Airborne carbon particles and dust are giving the Taj Mahal’s gleaming white marble dome a dingy brownish cast. But researchers say knowing what’s to blame for the discoloration is only the first step in solving the problem.
Now they have to figure out where the particles are coming from in order to control them.
“Our team was able to show that the pollutants discoloring the Taj Mahal are particulate matter: carbon from burning biomass and refuse, fossil fuels, and dust–possibly from agriculture and road traffic,” says Michael Bergin, professor in the School of Earth and Atmospheric Sciences at Georgia Institute of Technology.
“We have also been able to show how these particles could be responsible for the brownish discoloration observed.”
Built in the 1600s by Mughal emperor Shah Jahan in memory of his third wife, Mumtaz Mahal, the structure is a mausoleum that includes a massive marble dome 115 feet high and minarets that reach 130 feet. Attracting millions of visitors each year, the Taj Mahal became a UNESCO World Heritage Site in 1983.
Beginning in the 1970s, a brownish cast on the white marble that makes up the structures started to appear. Today, routine cleaning, including the painstaking application and removal of a clay material, maintains the brightness of the marble.
Air pollution had been suspected as the culprit responsible for the discoloration, but no systematic study had been done and the specific components of the air pollutants responsible for the discoloration and the mechanisms by which they discolor the surface had remained unknown.
To find out what was causing the color change, researchers used air sampling equipment to measure what was in the air in the Taj Mahal complex from November 2011 through June 2012. Filters from the air-sampling equipment were analyzed for both fine particulate matter (smaller than 2.5 microns in diameter) and total suspended particulate matter. The analysis was done by scientists in both India and the United States.
In addition, researchers placed small samples of pristine marble onto the Taj Mahal at various locations near the main dome. After exposure to air pollutants over a two-month period, the samples were analyzed using an electron microscope to measure the size and the number of particles deposited on their surfaces as well as their elemental signatures. This information allowed the researchers to determine the likely composition of the particles.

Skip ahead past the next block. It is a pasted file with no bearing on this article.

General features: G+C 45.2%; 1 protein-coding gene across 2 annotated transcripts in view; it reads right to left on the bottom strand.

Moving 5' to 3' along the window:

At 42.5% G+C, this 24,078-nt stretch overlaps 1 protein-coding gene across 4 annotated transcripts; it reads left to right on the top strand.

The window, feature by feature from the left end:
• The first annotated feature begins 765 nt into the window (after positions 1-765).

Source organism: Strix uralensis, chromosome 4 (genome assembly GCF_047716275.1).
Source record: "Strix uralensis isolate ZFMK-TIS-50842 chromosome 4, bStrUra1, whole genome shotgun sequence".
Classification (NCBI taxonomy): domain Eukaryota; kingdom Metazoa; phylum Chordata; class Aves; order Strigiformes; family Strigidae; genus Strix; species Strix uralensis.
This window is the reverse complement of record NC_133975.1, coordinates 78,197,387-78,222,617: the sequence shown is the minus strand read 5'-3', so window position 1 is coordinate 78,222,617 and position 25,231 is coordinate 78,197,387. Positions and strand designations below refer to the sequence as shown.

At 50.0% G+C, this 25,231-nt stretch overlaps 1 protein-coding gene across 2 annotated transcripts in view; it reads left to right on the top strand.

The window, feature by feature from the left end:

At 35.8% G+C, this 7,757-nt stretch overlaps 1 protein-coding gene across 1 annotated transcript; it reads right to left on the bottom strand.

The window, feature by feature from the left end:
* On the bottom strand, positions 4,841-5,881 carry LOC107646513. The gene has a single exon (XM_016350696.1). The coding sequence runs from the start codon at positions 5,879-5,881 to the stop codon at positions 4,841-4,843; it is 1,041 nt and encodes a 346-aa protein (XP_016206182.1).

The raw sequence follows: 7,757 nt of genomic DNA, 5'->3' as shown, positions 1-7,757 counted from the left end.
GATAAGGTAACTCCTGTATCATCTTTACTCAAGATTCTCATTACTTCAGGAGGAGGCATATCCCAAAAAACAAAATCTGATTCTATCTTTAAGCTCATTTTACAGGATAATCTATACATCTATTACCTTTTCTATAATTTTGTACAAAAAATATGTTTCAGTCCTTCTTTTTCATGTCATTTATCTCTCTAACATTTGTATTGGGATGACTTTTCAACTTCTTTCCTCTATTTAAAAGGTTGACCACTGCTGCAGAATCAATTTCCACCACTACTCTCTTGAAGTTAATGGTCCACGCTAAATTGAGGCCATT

Particles of dust, brown organic carbon, and black carbon were found in the filters and on the marble samples, Bergin says. The carbon particles come from a variety of sources, including fuel combustion, cooking and brick-making, trash and refuse burning, and vehicle exhaust. The dust may come from local agricultural activities and vehicular traffic – or from distant sources.
To check their analysis, the researchers refined a model for showing how the surface reflectance of the building’s marble should change with the application of brown and black carbon particles, along with dust. The predictions of the model matched what was being observed on the Taj Mahal.
“We fundamentally showed how these particles change the color of the surface,” says Bergin, who is also associated with Georgia Tech’s School of Civil and Environmental Engineering. “We hope to share this model with others who could use it to determine how urban and natural environments are changing colors due to particulate pollution.”
Now that researchers know what’s discoloring the Taj Mahal, the next step will be to identify the sources of the particles and plan control strategies. The sources could be local—and the government has already taken steps to reduce vehicle and industrial emissions in the area—or the particles could be coming from longer distances away from the region.
While the research focused only on the Taj Mahal itself, reducing particulate matter in the Agra region around the landmark would have additional benefits.
“Some of these particles are really bad for human health, so cleaning up the Taj Mahal could have a huge health benefit for people in the entire region,” Bergin says. “The health of humans and the health of the Taj Mahal are intertwined.”
Researchers from the Indian Institute of Technology at Kanpur, Archaeological Survey of India, and University of Wisconsin collaborated on the research. The Indo US Science and Technology Forum, the US Environmental Protection Agency, and the National Science Foundation provided funding.
Source: Georgia Tech